Commercial Office Market in Indian IT Capital – Bangalore


Owing to new outsourcing destinations like Eastern Europe, China, South Africa, Vietnam, Philippines etc., improvement of Bangalore infrastructure has become an indispensable prerequisite. Supply of office space is shifting from CBD to second centers before completion. Many office properties are being built in business parks, as only they have sufficient development land available.
The high level of development activity in the next few years (2006 and 2007 around 6 million sf.) may not significantly ease the market if demand continues to increase as fast as it has in the last few years. Development activity in the CBD will continue to be low. Of course, the vacancy rate can hardly fall any further. In peripheral locations, where most of the offices will be completed in the next few years, it could even rise slightly in the medium term. Top rents are expected to increase further during 2006 and 2007, stabilising only in the subsequent years. A moderation of the market may result from the development of the new airport in the north, as a new office location may be built in its surrounding area, which would take the pressure off the other sub-markets.
The greatest risk factor for Bangalore as a location is from the upcoming Tier II and Tier III cities which also aim to develop as IT centres. Wages in Chennai, Hyderabad, Ahmadabad and Kolkata are considerably lower than those in Bangalore. In some cases rents are also 10% to 20% less. Bangalore success story has also prompted would-be emulators in China and Eastern Europe. SAP CEO Henning Kagermann reputedly stated that he would like to invest more in Eastern Europe and China and less in Bangalore due to sharply rising costs.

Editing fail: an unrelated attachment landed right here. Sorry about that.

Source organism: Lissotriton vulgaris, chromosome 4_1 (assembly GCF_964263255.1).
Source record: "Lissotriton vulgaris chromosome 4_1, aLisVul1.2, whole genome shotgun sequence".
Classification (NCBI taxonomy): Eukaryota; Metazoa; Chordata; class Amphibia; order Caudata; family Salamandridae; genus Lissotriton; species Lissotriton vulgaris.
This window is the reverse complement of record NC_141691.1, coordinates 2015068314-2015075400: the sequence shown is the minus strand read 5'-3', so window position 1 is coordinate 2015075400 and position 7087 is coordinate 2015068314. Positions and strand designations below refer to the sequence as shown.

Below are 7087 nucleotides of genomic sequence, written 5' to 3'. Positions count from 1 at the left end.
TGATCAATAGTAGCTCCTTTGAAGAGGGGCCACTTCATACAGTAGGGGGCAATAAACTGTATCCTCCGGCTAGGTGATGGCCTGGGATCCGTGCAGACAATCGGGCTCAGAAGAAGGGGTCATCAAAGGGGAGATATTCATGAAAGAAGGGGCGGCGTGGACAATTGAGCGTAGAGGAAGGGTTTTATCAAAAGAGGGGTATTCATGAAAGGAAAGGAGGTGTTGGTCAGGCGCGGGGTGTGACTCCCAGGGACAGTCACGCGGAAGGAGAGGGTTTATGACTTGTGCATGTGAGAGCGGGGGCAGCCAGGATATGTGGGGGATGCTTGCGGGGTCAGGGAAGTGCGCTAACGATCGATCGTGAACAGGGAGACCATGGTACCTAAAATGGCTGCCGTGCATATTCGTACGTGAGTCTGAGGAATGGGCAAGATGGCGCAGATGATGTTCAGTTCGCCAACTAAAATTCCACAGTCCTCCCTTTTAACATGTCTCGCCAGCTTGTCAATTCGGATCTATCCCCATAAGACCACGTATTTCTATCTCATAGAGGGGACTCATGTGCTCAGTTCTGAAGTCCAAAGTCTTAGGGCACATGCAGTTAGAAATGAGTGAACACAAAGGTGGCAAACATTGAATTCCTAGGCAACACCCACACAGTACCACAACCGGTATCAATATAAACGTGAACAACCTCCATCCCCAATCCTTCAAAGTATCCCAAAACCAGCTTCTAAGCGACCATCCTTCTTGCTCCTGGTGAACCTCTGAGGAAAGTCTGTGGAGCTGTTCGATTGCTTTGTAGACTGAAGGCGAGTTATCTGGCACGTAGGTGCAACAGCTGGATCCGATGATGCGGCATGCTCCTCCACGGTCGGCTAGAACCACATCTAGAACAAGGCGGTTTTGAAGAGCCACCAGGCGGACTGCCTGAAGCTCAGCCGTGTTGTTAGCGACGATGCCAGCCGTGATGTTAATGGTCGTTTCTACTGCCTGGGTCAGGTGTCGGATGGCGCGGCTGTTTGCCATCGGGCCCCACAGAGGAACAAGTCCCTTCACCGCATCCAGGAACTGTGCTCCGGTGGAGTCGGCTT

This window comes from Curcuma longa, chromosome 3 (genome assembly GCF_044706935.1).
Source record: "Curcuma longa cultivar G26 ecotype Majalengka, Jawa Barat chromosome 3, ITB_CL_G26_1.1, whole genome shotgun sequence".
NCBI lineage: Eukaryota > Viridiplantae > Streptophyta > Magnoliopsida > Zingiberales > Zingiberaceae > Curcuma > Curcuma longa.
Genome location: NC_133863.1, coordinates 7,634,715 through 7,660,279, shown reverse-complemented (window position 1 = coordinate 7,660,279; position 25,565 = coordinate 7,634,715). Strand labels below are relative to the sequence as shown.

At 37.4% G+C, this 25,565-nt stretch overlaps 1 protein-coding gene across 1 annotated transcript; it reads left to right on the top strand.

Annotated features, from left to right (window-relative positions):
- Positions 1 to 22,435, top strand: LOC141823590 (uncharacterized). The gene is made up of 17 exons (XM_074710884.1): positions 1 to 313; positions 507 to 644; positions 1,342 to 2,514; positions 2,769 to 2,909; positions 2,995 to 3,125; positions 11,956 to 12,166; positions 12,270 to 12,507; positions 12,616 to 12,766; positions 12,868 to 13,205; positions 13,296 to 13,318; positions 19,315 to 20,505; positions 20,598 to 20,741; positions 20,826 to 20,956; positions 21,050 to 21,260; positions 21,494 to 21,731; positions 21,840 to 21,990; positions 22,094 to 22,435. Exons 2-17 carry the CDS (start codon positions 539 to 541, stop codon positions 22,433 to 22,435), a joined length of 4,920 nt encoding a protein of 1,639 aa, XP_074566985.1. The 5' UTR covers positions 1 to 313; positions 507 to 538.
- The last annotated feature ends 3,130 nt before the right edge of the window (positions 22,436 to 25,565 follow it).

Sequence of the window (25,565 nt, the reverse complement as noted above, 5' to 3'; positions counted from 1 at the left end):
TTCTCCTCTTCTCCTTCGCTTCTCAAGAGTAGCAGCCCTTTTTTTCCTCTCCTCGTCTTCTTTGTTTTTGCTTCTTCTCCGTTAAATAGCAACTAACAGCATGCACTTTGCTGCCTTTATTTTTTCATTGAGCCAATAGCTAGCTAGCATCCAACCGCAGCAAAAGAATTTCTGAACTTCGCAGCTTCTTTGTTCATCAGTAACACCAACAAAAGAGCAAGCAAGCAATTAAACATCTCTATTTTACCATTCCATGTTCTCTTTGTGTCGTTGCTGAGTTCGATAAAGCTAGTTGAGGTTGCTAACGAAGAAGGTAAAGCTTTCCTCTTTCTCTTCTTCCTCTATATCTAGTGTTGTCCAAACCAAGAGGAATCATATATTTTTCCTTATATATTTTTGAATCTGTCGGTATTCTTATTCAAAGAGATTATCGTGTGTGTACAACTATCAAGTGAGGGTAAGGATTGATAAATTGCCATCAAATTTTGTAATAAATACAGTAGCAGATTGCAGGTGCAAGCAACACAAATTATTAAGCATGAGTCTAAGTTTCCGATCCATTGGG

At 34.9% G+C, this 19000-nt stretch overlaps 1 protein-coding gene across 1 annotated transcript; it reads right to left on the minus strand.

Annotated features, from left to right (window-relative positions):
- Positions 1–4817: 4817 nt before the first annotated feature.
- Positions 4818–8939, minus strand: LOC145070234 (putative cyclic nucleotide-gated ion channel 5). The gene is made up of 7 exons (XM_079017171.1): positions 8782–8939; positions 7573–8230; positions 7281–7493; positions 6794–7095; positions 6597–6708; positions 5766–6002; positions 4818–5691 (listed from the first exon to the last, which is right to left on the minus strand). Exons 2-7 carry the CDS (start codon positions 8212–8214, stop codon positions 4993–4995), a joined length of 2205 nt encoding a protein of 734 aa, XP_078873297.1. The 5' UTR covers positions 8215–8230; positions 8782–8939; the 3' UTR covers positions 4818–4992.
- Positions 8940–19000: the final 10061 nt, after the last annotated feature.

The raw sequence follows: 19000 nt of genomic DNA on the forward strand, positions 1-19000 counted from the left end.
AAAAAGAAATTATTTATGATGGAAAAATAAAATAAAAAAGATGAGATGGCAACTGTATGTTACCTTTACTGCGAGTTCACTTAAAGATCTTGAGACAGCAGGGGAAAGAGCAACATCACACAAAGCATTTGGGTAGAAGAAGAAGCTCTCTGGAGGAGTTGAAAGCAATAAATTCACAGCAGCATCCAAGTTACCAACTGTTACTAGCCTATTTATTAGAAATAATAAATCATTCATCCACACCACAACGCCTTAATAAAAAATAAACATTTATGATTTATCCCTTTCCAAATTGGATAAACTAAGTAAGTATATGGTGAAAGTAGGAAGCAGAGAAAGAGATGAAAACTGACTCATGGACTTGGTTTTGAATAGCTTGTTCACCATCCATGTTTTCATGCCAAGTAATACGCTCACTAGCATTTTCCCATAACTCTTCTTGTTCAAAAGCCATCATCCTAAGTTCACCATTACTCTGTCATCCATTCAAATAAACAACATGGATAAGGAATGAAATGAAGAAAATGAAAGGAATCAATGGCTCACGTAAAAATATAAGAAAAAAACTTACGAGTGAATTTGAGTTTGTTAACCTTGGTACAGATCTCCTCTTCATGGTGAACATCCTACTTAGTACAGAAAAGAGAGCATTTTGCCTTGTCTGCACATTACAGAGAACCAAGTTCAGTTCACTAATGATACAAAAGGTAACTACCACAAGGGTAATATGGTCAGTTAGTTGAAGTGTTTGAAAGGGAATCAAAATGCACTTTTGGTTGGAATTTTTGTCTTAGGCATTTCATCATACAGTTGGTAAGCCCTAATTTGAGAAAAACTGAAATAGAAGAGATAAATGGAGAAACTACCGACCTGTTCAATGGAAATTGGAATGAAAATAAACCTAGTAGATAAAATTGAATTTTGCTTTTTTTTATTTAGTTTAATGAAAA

This by no means indicates that the good times for Bangalore are nearly over. Although competition with other Indian, Chinese and Eastern European IT outsourcing locations is growing, at least in the beginning, this will mainly affect the basic service areas. Bangalore has now moved further up the supply chain. In December 2005, both Intel and Microsoft stated their intention to strengthen their development activities in Bangalore. In this respect Bangalore still has a unique selling proposition. However, developments in the Tier II and Tier III cities will somewhat dampen medium-term growth possibilities for Bangalore. The improvement of the infrastructure has therefore become an indispensable prerequisite for Bangalore.
Trends in the Indian office markets: For the whole of India, three trends are likely to hold over the next few years. First, office supply must increase considerably. In the three locations described, the office stock will have to increase by a total of nearly 20 million sf. annually in order to keep pace with the growing demand. Taking all the Indian cities having a population of over 1 million, nearly 55 million sf. must be completed each year. This could even prove to be a very conservative estimate. Not only have vacancy rates fallen in the last few years but the market for IT outsourcing is still far from exhausted. India is expected to gain above-average benefits from the further globalisation of services.
Second, the supply of space is shifting from the traditional CBDs towards secondary centres as a result of sharply higher land prices in the city centres. Another reason is that modern office buildings in newly developed areas enable the higher quality standards that are essential for IT services.

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